Is it time to go back to school again? Where did those two months go? They slipped by in a haze of jim-jamma laziness, late nights and sleep-ins. I was full of good intentions to forcibly adjust their nocturnal body clocks, thereby easing them back into that 5.45am alarm shock, but sadly, it never happened.
With the beginning of term looming, my kids are more likely to still be wide-awake and full of beans while I’m yawning away and sloping off to sleep before them. I had meant to start chasing them up the stairs at around 8pm at least a fortnight ago in preparation, but after weeks of burning the midnight oil, they look at me now as if I’m crazy. Of course they’re not tired at 8pm. Not yet, anyway! After a week of those painfully early mornings though, they will be begging me on their jamma bended knees to tuck them into bed-ee-byes at a decent time. It’s just a shame every year that before the status quo is established once more, we have to go through all the mood-swings, tears and tantrums. And that’s usually just from me.
We get up ridiculously early here in order to get our kids into school for the 7.30am start, and for what reason? It can’t be for the purpose of avoiding the heat of the day, as us parents will wait patiently in the playground surrounded by a pool of our own sweat for at least the next couple of months. All I want is one extra hour before that dreaded alarm goes off, it’s not too much to ask, is it? Even if your kids were enrolled in a summer camp course over the holidays, and were still ruled by the alarm clock, it feels like a lie-in to get up at 7am. That’s why I love the holidays as late nights and lazy mornings are a luxury. It’s another challenge, however, to keep their brains active for the duration of the long vacation.
Many a sworn oath of mine is broken on an annual basis when it comes to keeping my broods’ brains ticking over the endless summer break. Tell me I’m not the only mother who doesn’t keep up the book reading, the handwriting practice or the mental maths repetitions. I always remember to do it towards the end of the holidays, but it’s not easy shouting out times tables when you’re fighting in the queues for schools shoes, especially as I’m embarrassingly fuzzy on the answers myself these days. (Curse those tricky sevens!) I’m sorry to say the only vaguely educational activity my kids did all summer was swap watching Hannah Montana for Horrible Histories.
Is it worth investing in those shop-bought exercise books, only for them to be found, at the end of the holiday, languishing unloved and empty at the bottom of a suitcase? Or is it better for my kids to try and beat Granny and her cronies at cards, which involves equal amounts of numerical dexterity as pages one to 76 can impart. Granny and her gang are all wicked card sharks, Scrabble and Trivial Pursuit players who hold no stock in making allowances for tender ages. Charades contains many beneficial educational qualities plus interactive skills, and there’s a whole heap of fun to be had getting Uncle Albert to act out Camp Rock in his cardie and slippers. Perhaps I should get Uncle A to test them on their seven times tables too, as he’s got a sharper memory than me, judging by his recollections of historical significance. Or maybe it’s better to just play sometimes and catch up with family and friends.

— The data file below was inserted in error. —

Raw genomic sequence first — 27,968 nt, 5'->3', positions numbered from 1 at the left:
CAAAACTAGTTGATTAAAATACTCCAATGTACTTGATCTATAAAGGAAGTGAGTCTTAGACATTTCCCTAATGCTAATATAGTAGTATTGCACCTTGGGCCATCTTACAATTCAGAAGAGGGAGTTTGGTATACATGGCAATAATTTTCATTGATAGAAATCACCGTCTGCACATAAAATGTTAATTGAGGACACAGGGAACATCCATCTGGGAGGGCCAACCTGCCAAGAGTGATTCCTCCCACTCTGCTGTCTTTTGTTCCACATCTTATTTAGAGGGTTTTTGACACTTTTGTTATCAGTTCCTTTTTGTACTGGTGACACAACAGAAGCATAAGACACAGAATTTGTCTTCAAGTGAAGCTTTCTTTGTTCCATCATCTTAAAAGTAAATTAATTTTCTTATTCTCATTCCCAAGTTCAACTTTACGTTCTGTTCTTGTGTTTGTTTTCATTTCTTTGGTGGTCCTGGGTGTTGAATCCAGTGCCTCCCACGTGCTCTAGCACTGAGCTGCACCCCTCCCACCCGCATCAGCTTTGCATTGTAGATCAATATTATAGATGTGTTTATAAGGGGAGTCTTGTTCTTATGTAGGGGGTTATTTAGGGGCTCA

I know people in the UK who complain that their holidays are too short at just five weeks, and their kids have barely mastered the art of doing nothing before they’re whipped back to lessons again, kicking and screaming. There’s no moaning about short holidays over here though, as by the time September has rolled around our kids are so sick of slobbing around in their jammas, they can’t wait to see their friends and get back to some kind of regimented order. I feel a pang of conscience that I should have spent more time honing their skills at long division, but my girls return relaxed and rejuvenated. At least they are looking forward to finally going back to school after so long. Well, apart from those early mornings of course.